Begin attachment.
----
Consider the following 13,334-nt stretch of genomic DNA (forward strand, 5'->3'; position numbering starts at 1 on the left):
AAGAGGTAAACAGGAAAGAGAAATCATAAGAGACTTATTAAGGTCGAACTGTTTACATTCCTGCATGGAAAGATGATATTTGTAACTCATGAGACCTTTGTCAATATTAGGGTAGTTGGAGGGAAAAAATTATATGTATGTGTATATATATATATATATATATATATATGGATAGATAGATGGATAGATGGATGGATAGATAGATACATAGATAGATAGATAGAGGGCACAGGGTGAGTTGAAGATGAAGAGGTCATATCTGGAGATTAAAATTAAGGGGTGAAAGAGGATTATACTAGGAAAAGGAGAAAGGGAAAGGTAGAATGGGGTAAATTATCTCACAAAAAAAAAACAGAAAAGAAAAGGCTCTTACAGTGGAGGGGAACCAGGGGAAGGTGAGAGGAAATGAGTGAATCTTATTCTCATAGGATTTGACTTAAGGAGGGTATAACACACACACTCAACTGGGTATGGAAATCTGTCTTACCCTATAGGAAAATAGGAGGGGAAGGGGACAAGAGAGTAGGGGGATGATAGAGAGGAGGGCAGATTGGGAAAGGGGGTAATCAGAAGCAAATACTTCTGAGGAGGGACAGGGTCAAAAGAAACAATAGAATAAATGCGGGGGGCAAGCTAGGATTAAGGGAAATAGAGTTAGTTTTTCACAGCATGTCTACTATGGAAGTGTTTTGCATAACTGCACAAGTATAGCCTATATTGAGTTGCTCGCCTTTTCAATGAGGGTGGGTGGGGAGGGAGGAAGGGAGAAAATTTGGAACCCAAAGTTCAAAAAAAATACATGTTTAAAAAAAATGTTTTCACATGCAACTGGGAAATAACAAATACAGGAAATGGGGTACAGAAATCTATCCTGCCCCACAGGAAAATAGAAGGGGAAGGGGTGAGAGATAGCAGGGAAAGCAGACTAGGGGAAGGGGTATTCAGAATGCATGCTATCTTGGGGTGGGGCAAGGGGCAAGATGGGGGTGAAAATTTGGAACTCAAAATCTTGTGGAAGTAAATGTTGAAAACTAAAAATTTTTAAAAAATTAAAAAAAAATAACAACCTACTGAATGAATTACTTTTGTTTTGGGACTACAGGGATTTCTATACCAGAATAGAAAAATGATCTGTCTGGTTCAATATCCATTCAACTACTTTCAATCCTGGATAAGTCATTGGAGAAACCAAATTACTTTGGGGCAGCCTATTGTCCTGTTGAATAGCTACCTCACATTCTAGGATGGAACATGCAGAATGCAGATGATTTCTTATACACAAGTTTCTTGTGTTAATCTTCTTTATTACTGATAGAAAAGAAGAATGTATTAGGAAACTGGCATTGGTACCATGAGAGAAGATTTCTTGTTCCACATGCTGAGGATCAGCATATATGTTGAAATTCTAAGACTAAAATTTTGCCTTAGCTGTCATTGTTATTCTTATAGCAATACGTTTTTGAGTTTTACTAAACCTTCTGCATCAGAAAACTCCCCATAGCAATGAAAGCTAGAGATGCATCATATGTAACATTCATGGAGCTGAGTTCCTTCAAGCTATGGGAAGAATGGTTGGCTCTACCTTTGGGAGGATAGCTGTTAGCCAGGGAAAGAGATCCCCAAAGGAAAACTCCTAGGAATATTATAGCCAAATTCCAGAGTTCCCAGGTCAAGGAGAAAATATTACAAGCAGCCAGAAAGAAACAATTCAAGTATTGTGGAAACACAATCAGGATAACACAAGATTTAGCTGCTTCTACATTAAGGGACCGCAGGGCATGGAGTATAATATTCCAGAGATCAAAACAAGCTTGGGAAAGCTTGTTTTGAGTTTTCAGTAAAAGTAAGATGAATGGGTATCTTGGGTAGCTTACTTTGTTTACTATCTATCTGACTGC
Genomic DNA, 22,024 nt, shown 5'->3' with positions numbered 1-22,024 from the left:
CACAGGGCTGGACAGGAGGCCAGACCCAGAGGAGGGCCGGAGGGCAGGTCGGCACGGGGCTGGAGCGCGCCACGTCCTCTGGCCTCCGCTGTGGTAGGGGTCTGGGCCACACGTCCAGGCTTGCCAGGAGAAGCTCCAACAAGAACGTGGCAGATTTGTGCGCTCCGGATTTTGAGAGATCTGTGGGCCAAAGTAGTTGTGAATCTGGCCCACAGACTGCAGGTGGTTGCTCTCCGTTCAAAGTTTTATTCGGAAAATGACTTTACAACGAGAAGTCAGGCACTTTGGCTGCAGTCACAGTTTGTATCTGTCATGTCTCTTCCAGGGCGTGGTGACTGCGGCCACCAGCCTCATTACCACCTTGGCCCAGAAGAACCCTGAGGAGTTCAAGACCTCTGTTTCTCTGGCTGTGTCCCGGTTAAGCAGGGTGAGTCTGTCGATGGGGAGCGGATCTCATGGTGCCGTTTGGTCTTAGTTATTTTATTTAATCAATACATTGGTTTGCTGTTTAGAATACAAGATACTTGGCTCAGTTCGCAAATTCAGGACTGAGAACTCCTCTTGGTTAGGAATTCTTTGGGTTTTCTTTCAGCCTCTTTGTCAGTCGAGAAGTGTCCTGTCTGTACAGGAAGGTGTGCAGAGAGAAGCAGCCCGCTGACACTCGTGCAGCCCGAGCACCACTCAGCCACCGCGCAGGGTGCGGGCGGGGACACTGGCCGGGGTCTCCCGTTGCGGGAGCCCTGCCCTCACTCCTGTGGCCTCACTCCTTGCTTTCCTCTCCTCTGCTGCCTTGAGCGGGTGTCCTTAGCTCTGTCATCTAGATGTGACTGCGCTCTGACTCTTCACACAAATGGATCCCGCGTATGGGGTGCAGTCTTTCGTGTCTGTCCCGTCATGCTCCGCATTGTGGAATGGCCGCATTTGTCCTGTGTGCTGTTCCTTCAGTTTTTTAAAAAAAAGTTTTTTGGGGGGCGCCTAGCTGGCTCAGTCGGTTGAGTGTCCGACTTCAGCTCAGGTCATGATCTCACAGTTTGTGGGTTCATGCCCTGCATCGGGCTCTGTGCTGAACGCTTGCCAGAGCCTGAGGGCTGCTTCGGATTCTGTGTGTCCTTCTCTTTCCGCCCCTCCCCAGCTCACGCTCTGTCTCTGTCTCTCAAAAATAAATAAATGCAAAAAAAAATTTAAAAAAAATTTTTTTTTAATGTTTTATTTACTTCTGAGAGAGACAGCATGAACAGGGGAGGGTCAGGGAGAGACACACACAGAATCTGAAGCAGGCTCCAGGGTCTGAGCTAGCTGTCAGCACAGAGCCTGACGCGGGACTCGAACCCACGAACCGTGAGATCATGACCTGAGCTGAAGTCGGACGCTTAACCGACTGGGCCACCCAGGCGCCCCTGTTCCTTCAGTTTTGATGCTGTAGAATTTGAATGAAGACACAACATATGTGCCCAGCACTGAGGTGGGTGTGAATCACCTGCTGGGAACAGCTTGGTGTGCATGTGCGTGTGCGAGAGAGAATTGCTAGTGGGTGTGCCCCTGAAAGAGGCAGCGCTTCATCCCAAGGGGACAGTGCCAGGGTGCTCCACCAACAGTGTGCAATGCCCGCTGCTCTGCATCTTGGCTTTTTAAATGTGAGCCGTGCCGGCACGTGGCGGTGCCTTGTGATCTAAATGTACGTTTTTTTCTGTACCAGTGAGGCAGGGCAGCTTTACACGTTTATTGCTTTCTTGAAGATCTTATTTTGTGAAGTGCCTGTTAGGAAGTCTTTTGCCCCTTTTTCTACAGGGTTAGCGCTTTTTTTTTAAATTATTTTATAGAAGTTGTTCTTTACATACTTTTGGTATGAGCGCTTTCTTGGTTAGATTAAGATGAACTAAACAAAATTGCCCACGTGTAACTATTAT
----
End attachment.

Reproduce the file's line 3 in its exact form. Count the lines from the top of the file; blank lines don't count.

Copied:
Genomic DNA, 22,024 nt, shown 5'->3' with positions numbered 1-22,024 from the left: